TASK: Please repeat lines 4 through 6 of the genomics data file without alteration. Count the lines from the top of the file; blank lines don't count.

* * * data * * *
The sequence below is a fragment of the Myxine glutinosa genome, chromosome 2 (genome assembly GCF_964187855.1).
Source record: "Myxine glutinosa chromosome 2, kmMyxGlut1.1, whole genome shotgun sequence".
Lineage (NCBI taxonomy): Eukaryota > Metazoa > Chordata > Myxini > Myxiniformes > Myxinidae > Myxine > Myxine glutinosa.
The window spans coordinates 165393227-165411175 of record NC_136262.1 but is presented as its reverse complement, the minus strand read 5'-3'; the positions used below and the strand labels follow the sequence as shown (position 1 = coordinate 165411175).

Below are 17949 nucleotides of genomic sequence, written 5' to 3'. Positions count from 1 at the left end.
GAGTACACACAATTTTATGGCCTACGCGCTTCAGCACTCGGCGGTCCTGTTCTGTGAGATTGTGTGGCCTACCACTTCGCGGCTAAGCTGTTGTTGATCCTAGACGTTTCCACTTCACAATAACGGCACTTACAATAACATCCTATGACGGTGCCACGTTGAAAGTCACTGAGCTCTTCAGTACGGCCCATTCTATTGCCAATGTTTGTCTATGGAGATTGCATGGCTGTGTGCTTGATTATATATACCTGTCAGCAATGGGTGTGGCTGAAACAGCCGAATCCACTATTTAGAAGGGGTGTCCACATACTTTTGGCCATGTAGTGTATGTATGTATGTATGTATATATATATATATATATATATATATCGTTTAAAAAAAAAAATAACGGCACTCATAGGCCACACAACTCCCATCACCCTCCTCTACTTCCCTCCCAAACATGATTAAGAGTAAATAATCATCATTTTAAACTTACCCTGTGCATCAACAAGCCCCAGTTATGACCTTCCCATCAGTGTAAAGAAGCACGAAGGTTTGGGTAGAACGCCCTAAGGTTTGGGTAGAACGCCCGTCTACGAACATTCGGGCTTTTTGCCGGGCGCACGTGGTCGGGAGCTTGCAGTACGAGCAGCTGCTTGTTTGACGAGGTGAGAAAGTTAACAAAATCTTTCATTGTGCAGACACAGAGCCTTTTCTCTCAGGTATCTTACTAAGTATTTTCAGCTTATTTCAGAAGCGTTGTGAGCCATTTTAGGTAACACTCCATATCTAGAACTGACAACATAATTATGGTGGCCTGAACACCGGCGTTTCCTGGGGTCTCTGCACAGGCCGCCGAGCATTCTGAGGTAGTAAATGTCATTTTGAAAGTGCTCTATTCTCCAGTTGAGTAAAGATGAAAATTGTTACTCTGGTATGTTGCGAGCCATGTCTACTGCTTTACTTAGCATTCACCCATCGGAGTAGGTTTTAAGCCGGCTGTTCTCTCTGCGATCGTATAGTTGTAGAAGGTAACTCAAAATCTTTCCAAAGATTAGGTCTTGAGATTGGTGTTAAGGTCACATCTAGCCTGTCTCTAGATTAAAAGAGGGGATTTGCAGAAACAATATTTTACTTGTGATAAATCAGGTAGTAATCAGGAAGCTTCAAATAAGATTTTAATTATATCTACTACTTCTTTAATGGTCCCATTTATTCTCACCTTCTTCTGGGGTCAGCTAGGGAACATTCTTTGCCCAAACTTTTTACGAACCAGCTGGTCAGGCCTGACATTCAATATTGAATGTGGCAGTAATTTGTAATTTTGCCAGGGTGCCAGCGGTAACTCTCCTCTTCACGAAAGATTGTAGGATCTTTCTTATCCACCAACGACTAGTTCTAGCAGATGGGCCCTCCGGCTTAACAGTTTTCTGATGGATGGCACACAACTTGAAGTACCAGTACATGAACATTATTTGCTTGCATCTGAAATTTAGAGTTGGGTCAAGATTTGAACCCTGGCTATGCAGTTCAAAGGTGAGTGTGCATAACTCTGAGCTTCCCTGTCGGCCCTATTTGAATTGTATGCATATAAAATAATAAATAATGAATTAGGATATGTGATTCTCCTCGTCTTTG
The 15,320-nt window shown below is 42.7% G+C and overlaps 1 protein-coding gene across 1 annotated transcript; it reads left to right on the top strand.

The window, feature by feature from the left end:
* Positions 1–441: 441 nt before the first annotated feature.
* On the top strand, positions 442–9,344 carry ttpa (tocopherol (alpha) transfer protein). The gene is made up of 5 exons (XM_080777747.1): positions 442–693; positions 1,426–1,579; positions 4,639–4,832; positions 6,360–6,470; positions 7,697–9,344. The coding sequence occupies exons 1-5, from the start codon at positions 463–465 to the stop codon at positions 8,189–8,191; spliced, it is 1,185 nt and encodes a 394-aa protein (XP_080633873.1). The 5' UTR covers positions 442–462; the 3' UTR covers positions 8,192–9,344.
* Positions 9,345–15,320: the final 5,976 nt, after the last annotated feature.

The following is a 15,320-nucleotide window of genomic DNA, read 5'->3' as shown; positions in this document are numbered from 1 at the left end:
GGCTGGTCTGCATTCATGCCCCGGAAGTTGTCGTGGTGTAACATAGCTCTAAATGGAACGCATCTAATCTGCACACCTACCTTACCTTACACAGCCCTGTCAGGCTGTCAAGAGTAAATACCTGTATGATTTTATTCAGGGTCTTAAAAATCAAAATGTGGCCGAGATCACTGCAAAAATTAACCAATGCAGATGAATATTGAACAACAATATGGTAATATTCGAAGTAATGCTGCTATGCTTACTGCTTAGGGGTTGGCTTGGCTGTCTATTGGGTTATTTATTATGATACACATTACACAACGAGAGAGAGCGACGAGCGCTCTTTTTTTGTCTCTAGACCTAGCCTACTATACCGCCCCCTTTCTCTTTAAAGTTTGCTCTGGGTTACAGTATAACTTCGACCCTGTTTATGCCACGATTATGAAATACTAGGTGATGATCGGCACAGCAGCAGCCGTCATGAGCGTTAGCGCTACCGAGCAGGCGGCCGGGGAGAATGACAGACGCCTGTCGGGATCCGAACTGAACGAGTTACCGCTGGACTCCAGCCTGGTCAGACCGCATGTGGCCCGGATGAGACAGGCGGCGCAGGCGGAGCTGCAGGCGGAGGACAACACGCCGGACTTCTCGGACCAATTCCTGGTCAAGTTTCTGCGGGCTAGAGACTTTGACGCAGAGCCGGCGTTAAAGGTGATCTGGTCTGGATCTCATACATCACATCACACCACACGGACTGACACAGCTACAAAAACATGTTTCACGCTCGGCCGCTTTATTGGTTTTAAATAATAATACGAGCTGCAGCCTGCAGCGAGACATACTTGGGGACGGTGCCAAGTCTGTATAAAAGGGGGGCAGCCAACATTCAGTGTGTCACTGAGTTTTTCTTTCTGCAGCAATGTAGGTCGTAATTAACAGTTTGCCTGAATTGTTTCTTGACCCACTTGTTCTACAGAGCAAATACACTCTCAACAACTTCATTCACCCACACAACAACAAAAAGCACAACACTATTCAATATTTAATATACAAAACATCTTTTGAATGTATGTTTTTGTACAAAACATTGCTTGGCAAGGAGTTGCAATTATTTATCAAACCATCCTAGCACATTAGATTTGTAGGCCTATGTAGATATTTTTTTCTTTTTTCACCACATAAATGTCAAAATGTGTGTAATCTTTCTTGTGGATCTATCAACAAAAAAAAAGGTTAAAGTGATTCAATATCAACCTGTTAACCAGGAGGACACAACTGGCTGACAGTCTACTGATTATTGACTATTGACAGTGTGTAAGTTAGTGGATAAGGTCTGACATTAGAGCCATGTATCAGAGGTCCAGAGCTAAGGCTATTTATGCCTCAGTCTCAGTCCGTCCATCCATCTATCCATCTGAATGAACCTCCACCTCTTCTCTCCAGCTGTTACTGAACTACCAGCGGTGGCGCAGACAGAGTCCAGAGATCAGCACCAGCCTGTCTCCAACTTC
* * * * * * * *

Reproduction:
The window spans coordinates 165393227-165411175 of record NC_136262.1 but is presented as its reverse complement, the minus strand read 5'-3'; the positions used below and the strand labels follow the sequence as shown (position 1 = coordinate 165411175).

Below are 17949 nucleotides of genomic sequence, written 5' to 3'. Positions count from 1 at the left end.
GAGTACACACAATTTTATGGCCTACGCGCTTCAGCACTCGGCGGTCCTGTTCTGTGAGATTGTGTGGCCTACCACTTCGCGGCTAAGCTGTTGTTGATCCTAGACGTTTCCACTTCACAATAACGGCACTTACAATAACATCCTATGACGGTGCCACGTTGAAAGTCACTGAGCTCTTCAGTACGGCCCATTCTATTGCCAATGTTTGTCTATGGAGATTGCATGGCTGTGTGCTTGATTATATATACCTGTCAGCAATGGGTGTGGCTGAAACAGCCGAATCCACTATTTAGAAGGGGTGTCCACATACTTTTGGCCATGTAGTGTATGTATGTATGTATGTATATATATATATATATATATATATATCGTTTAAAAAAAAAAATAACGGCACTCATAGGCCACACAACTCCCATCACCCTCCTCTACTTCCCTCCCAAACATGATTAAGAGTAAATAATCATCATTTTAAACTTACCCTGTGCATCAACAAGCCCCAGTTATGACCTTCCCATCAGTGTAAAGAAGCACGAAGGTTTGGGTAGAACGCCCTAAGGTTTGGGTAGAACGCCCGTCTACGAACATTCGGGCTTTTTGCCGGGCGCACGTGGTCGGGAGCTTGCAGTACGAGCAGCTGCTTGTTTGACGAGGTGAGAAAGTTAACAAAATCTTTCATTGTGCAGACACAGAGCCTTTTCTCTCAGGTATCTTACTAAGTATTTTCAGCTTATTTCAGAAGCGTTGTGAGCCATTTTAGGTAACACTCCATATCTAGAACTGACAACATAATTATGGTGGCCTGAACACCGGCGTTTCCTGGGGTCTCTGCACAGGCCGCCGAGCATTCTGAGGTAGTAAATGTCATTTTGAAAGTGCTCTATTCTCCAGTTGAGTAAAGATGAAAATTGTTACTCTGGTATGTTGCGAGCCATGTCTACTGCTTTACTTAGCATTCACCCATCGGAGTAGGTTTTAAGCCGGCTGTTCTCTCTGCGATCGTATAGTTGTAGAAGGTAACTCAAAATCTTTCCAAAGATTAGGTCTTGAGATTGGTGTTAAGGTCACATCTAGCCTGTCTCTAGATTAAAAGAGGGGATTTGCAGAAACAATATTTTACTTGTGATAAATCAGGTAGTAATCAGGAAGCTTCAAATAAGATTTTAATTATATCTACTACTTCTTTAATGGTCCCATTTATTCTCACCTTCTTCTGGGGTCAGCTAGGGAACATTCTTTGCCCAAACTTTTTACGAACCAGCTGGTCAGGCCTGACATTCAATATTGAATGTGGCAGTAATTTGTAATTTTGCCAGGGTGCCAGCGGTAACTCTCCTCTTCACGAAAGATTGTAGGATCTTTCTTATCCACCAACGACTAGTTCTAGCAGATGGGCCCTCCGGCTTAACAGTTTTCTGATGGATGGCACACAACTTGAAGTACCAGTACATGAACATTATTTGCTTGCATCTGAAATTTAGAGTTGGGTCAAGATTTGAACCCTGGCTATGCAGTTCAAAGGTGAGTGTGCATAACTCTGAGCTTCCCTGTCGGCCCTATTTGAATTGTATGCATATAAAATAATAAATAATGAATTAGGATATGTGATTCTCCTCGTCTTTG